Archive for January 2008
|Bazaar.org were pushing these sweet badges at the JISC-Emerge event last week.I often wonder why people subject themselves to software serfdom when there’s high quality free & open alternatives. One explanation is that if you give stuff for free, you can’t conjour a budget to buy superbowl ads. So its nice to see the European commision put their money to good use.
In fact, this just gives me an idea. I mean, this theory – that the only reason feudal technology (Mac, Windows, whatever) has a lead on the good guys is that they have a huge advertising budget – its just a thoery, right? So it needs to be researched and validated or refuted. And there are only two ways to research it:
(a) ban advertisment for commercial software / content.
(b) fund a similar scale budget for advertising free stuff.
If anyone’s game for writing a research proposal, say for FP7, I’m happy to elaborate b.
Human life histories, as compared to those of other primates and mammals, have at least four distinctive characteristics: an exceptionally long lifespan, an extended period of juvenile dependence, support of reproduction by older postreproductive individuals, and male support of reproduction through the provisioning of females and their offspring. Another distinctive feature of our species is a large brain, with its associated psychological attributes: increased capacities for learning, cognition, and insight.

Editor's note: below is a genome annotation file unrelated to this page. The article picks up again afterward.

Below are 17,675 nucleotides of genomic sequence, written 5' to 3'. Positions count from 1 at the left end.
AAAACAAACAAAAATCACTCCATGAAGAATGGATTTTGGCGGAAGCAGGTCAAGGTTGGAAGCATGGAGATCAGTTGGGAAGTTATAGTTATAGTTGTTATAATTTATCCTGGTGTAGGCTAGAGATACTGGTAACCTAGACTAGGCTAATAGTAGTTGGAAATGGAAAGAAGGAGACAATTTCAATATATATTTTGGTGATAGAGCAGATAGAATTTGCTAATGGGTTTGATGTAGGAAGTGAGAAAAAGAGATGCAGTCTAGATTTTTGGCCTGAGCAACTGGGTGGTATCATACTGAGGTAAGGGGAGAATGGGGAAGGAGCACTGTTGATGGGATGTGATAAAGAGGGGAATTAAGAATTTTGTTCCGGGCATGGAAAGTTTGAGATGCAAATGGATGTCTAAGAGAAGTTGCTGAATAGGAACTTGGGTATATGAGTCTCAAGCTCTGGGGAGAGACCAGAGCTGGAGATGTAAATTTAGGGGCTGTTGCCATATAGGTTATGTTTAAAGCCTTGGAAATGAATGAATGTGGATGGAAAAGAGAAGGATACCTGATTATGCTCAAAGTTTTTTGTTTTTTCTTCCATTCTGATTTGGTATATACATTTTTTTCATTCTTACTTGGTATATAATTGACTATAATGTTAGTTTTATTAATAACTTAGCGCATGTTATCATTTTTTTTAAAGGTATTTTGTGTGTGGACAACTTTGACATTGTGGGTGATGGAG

And where does it all come from?
Our theory is that those four life history characteristics and extreme intelligence are co-evolved responses to a dietary shift toward high-quality, nutrient-dense, and difficult-to-acquire food resources.
You know, its not easy finding a decent meal. You need big brains for that.
“Happy birthday to me oh fuck I want to die,” Dave muttered to himself as he unlocked his flat door. Twenty-two years old, and the first day at the job he’d always wanted hadn’t gone so well. If you’re working at the Breakthrough Physics Institute, he told himself, you ought to be able to operate a coffee maker without setting anything or anyone on fire.
Ur, hello? Is this the US of A? You’re about to have an election where a third of the votes are counted by machines, closed source machines who had been tested by a good shake, and many of which run Windows CE? Windows CE?
One famous example is the “sliding finger bug” on the Diebold AccuVote-TSX, the machine used in Cuyahoga. In 2005, the state of California complained that the machines were crashing. In tests, Diebold determined that when voters tapped the final “cast vote” button, the machine would crash every few hundred ballots. They finally intuited the problem: their voting software runs on top of Windows CE, and if a voter accidentally dragged his finger downward while touching “cast vote” on the screen, Windows CE interpreted this as a “drag and drop” command. The programmers hadn’t anticipated that Windows CE would do this, so they hadn’t programmed a way for the machine to cope with it. The machine just crashed.
To be honest, the American system has much more fundamental flaws than this. I mean, what’s wrong with one person – one vote? And what’s the big idea about every miserable little county set its own standards?
Maybe its time to send in some UN inspectors. Or someone to help design a simple protocol that works.